I wonder how do people usually find sponsoring scientist for NSF postdoc fellowship. Do you find someone you want to work first and then decide mutually you want to apply for NSF funding or you decide you want to apply then approach someone and ask if they want to sponsor you?

I am asking because I don't have one yet, and I wonder if it's appropriate to just ask someone I want to work with. I feel I am quite late in this game, though I still want to give it a try.

Also, what if I eventually decided to work with somebody else? Would I disqualify for the grant (if I actually get it)?

1 Answer 1


I'm assuming you are referring to the math postdoc. Unlike regular career grants, the postdoc grant is tied to a specific location (usually, the mentor's home university). I guess that working with someone else inside this institute should be OK (I think that formally the mentor will need to approve your reports to the NSF), but switching institutions is a big thing, and this will require an approval of the NSF (which have been granted in the past in several cases, at least that I know of, but you should not consider this is a regular thing).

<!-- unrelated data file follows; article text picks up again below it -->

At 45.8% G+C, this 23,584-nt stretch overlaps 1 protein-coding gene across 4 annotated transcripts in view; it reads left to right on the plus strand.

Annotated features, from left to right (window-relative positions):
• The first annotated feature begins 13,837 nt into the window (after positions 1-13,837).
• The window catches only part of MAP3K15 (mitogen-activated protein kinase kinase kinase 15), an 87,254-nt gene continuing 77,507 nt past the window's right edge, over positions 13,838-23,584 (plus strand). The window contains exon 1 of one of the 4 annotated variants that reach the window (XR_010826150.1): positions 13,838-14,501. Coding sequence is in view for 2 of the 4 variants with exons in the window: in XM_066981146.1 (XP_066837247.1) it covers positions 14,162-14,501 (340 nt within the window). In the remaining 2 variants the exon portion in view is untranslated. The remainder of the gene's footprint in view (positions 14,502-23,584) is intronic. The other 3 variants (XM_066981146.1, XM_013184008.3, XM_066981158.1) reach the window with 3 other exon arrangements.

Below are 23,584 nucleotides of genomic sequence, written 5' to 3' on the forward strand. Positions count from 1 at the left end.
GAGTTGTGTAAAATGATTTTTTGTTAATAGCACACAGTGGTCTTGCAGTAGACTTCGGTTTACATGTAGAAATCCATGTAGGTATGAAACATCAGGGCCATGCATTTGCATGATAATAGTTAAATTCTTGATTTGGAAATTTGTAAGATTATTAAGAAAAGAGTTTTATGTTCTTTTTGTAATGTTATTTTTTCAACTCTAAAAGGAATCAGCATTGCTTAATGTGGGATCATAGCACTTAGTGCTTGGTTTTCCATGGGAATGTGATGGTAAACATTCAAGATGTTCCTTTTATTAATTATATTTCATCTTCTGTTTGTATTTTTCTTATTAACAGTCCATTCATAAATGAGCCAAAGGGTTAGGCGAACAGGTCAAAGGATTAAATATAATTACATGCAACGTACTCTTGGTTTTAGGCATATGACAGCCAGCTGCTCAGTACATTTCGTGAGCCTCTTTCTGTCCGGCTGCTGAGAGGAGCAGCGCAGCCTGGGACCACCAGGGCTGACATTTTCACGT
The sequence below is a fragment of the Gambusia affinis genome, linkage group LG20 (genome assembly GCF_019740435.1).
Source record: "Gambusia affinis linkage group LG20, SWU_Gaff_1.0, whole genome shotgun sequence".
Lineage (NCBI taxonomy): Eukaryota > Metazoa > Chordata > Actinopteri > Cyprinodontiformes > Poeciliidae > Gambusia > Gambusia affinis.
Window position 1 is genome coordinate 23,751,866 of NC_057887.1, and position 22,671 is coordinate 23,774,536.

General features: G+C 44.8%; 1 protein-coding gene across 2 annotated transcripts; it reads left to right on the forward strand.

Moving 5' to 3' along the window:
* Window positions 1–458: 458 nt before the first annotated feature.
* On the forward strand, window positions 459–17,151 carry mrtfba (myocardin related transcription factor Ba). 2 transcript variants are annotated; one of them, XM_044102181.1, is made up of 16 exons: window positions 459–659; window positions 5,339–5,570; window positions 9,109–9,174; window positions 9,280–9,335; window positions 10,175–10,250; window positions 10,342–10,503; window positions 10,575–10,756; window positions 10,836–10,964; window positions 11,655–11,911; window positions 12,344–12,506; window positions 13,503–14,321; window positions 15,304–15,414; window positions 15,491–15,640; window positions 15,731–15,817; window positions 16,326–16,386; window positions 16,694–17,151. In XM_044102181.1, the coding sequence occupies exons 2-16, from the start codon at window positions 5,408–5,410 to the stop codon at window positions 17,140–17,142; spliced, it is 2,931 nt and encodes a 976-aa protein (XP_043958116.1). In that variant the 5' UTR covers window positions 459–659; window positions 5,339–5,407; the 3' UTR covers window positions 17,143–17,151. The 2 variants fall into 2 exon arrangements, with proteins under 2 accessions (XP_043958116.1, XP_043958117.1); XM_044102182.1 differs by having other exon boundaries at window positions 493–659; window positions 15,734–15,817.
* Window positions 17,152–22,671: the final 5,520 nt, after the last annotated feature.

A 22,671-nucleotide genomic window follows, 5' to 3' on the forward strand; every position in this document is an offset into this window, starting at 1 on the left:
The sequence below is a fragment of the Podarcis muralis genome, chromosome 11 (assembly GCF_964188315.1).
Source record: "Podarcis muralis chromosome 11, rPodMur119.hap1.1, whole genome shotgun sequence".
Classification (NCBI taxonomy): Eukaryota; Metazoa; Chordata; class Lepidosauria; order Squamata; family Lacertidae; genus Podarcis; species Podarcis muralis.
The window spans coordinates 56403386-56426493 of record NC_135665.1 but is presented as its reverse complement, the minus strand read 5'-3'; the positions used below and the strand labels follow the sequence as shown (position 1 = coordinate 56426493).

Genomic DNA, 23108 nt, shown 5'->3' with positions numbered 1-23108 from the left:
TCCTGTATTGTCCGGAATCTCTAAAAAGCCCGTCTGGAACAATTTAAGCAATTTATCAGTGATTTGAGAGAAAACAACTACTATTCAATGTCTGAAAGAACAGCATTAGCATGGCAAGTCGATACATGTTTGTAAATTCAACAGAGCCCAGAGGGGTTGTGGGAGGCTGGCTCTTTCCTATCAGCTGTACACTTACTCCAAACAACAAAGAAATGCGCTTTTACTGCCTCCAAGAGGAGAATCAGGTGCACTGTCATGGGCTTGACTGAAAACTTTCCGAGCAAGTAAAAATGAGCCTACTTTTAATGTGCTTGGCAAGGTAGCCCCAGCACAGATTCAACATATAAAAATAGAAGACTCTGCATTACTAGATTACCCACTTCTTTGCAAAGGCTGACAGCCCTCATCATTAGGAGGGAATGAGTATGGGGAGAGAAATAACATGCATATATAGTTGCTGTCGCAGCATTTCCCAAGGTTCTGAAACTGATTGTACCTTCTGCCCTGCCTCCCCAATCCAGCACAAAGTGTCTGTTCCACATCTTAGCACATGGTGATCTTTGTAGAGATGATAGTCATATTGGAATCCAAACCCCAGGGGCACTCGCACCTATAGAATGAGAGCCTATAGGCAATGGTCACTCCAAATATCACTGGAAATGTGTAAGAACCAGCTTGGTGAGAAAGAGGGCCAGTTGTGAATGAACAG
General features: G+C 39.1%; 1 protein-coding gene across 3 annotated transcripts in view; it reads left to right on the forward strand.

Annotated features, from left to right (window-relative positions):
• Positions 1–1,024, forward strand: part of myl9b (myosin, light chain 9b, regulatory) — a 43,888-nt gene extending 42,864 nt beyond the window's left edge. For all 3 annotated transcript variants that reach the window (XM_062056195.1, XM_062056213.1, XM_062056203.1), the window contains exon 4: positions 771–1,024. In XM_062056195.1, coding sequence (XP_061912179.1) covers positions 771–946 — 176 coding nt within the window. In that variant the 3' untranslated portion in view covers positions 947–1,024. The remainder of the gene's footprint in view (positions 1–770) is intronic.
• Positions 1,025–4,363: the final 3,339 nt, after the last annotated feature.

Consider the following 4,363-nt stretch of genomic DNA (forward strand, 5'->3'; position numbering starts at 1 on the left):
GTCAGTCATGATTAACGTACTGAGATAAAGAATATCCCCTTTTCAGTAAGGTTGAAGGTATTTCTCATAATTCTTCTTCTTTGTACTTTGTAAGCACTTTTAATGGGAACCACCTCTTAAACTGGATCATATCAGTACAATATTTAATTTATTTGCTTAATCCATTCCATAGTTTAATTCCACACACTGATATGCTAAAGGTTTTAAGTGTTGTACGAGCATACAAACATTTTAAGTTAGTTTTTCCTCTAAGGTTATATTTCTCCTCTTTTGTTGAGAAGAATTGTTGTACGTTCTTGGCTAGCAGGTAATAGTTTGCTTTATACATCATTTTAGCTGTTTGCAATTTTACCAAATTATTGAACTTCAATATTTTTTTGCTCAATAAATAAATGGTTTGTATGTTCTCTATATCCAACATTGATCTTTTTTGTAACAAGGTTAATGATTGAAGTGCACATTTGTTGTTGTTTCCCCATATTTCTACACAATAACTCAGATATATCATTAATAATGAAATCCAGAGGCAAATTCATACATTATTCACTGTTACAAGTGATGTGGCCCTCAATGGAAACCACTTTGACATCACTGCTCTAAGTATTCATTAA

You should really think about your application (in the sense of who is the mentor and where to apply), as your number one pick for post doc (well, I guess if you will get a Veblen instructorship, you would probably pass on the grant, but otherwise...).

There are several reasons for that: First, If you get the NSF, in most cases, the host institution will usually offer you the prestigious instructorship position to complement it (it goes by various names depending on the institute, Veblen (Princeton), Dickson (UChicago), CLE Moore (MIT), Szago (Stanford), etc), as the NSF itself does not finance the whole 3 years. Moreover, you get the answers for the NSF application right before the first round, so you can negotiate with other institutions if needed to.

Second, If you get the NSF and choose to pass, in most cases, the NSF won't offer the grant to the next candidate (it has to do with their guidelines and also the coordinates offers rounds in math), so basically, this money is wasted.

Regarding the timing, now it is definitely the time to work on NSF applications. Remember that the schoolyear is about to start in most places, so people are busy, and unlike regular postdoc applications (where your future mentor just need to email the hiring committee), here your future mentor will need to write down a letter to the NSF (so he would actually need to read your full application at-least a week before the deadline).

So you should work on both sides - finish your application (this not a wasting of time, as many of the materials will be used to your regular postdoc applications on mathjobs), and contact future mentors to see if they are willing to sponsor your NSF application. Regarding who to contact, which order, and how to approach, this depends on the personality of the future mentor, and I think such considerations are better discussed with your adviser in person.

Good luck.

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